|Mangrove fish: a comparison of community structure between forested and cleared habitats|
Huxham, M.; Kimani, E.; Augley, J. (2004). Mangrove fish: a comparison of community structure between forested and cleared habitats. Est., Coast. and Shelf Sci. 60: 637-647
In: Estuarine, Coastal and Shelf Science. Academic Press: London; New York. ISSN 0272-7714, more
Atherina afra Peters, 1855 [WoRMS]; Gerres oyena (Forsskål, 1775) [WoRMS]; Pisces [WoRMS]; Rhizophora mucronata Lamk. [WoRMS]; Sonneratia alba J. Smith [WoRMS]; ISW, Kenya, Gazi Bay [Marine Regions]; Marine
mangrove, fish, nursery, clearing, stake net, East Africa
|Authors|| || Top |
- Huxham, M.
- Kimani, E.
- Augley, J.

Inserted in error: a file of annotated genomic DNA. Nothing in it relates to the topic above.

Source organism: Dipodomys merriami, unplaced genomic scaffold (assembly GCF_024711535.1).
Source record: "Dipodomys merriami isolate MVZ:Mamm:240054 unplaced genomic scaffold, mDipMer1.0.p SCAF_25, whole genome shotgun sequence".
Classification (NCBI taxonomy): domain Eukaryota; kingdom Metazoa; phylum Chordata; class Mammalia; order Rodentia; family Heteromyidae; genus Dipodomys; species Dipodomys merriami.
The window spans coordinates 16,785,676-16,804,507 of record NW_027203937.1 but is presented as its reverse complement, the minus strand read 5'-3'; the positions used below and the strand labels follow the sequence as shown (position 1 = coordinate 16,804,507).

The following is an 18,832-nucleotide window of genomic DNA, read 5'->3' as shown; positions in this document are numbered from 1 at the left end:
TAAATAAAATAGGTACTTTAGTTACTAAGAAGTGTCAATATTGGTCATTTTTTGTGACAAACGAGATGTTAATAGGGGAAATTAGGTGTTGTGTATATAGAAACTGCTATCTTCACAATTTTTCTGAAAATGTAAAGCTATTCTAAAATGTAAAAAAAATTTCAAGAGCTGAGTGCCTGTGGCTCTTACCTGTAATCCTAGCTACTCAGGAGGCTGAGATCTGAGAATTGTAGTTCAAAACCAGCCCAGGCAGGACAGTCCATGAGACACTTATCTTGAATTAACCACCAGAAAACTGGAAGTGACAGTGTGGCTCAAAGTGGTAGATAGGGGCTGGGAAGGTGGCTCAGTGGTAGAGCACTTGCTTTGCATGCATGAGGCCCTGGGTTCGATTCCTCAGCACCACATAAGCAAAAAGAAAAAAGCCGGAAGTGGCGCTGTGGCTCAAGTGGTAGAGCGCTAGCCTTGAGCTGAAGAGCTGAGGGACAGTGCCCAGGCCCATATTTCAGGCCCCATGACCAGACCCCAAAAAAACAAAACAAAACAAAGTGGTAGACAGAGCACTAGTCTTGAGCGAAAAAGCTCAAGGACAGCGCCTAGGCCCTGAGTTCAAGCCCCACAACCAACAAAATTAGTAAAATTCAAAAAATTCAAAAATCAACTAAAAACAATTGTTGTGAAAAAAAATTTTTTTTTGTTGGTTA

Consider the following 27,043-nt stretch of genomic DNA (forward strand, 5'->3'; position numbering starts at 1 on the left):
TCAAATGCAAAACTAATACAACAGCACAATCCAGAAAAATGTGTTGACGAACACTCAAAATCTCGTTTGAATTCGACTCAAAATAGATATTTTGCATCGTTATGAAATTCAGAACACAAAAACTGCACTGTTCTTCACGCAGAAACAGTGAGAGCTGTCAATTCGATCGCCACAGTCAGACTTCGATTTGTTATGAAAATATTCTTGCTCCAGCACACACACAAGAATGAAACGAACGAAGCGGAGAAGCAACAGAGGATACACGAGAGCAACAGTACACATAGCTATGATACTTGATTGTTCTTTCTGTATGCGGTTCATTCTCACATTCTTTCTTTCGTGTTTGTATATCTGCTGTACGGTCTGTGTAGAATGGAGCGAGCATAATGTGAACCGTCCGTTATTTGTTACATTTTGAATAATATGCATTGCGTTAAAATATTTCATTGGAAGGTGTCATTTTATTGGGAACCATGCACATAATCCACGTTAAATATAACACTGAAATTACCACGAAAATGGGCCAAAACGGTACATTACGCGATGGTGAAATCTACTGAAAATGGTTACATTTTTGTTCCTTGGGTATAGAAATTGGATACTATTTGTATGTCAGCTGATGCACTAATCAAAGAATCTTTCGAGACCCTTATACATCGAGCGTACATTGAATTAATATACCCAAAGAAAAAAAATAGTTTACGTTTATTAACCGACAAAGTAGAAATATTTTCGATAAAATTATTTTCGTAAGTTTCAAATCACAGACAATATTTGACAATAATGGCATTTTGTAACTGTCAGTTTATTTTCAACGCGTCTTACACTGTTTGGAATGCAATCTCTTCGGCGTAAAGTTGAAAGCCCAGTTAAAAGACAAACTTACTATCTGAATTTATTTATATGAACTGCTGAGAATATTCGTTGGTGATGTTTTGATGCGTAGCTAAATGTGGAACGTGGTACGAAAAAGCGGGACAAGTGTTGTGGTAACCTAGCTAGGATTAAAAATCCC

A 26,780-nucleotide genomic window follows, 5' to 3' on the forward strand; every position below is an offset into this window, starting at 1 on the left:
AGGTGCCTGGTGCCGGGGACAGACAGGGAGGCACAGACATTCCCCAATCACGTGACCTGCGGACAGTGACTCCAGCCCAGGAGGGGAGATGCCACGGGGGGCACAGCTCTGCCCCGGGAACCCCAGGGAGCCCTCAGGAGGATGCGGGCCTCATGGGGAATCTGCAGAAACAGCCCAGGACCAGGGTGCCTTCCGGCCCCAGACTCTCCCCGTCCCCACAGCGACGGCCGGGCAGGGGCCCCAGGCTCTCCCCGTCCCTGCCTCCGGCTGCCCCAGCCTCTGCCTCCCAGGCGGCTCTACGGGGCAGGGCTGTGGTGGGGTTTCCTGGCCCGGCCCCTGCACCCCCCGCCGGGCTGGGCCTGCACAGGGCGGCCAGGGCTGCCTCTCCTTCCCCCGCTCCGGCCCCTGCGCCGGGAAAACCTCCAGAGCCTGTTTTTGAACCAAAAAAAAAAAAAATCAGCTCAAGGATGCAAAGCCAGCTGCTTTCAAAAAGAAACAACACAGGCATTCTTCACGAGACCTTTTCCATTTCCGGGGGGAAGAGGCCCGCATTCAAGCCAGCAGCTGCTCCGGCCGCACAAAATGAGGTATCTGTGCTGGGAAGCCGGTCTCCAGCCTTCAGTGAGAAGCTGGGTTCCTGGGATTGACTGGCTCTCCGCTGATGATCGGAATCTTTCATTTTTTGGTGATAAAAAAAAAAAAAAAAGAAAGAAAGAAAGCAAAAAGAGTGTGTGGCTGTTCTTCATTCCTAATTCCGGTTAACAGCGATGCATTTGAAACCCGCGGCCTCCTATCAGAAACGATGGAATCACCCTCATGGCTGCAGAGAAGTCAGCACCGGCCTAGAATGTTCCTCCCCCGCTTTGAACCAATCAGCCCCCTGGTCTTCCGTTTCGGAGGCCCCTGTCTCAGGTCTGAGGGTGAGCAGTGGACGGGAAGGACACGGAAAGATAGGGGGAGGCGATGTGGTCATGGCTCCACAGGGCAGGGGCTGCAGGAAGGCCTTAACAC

The fish communities of mangrove and cleared sites were investigated in Gazi Bay, Kenya. Five forested sites were compared with paired sites that had been cleared of mangroves by human activity. Forested sites included plantations and natural stands of Sonneratia alba and natural Rhizophora mucronata stands. Two methods of stake netting were used to take quantitative samples; method one used a single 100-m-long, 18-mm mesh net, method two used paired 24-m-long, 1-mm mesh nets-samples were taken during seven different months in 2002. Mean abundances of fish found in mangrove and cleared sites, respectively, were 0.004 m_2 and 0.014 m_2 (method 1) and 0.21 m_2 and 0.25 m_2 (method 2). Thirty species were sampled, 12 of which were found exclusively in mangrove habitats and 10 of which were limited to cleared sites. The most abundant species in mangrove plots was Atherina afra (although it was only found in two, large catches); the most abundant in cleared plots was Gerres oyena (found frequently). Mean abundance (using data pooled for all sites) was significantly higher in cleared, compared with forested, sites, and multivariate analysis showed significantly different community structures in the two habitat types. There was large variation in catch rates between dates and sites, with one forested site recording no catches at all. These results do not support the predator refuge hypothesis (which predicts higher abundance of juvenile fish inside mangroves). The low abundance of fish recorded in the mangrove sites may have been due to site-specific factors determining fish abundance within mangrove forests, to the sampling techniques used or to relatively high turbidities at these sites.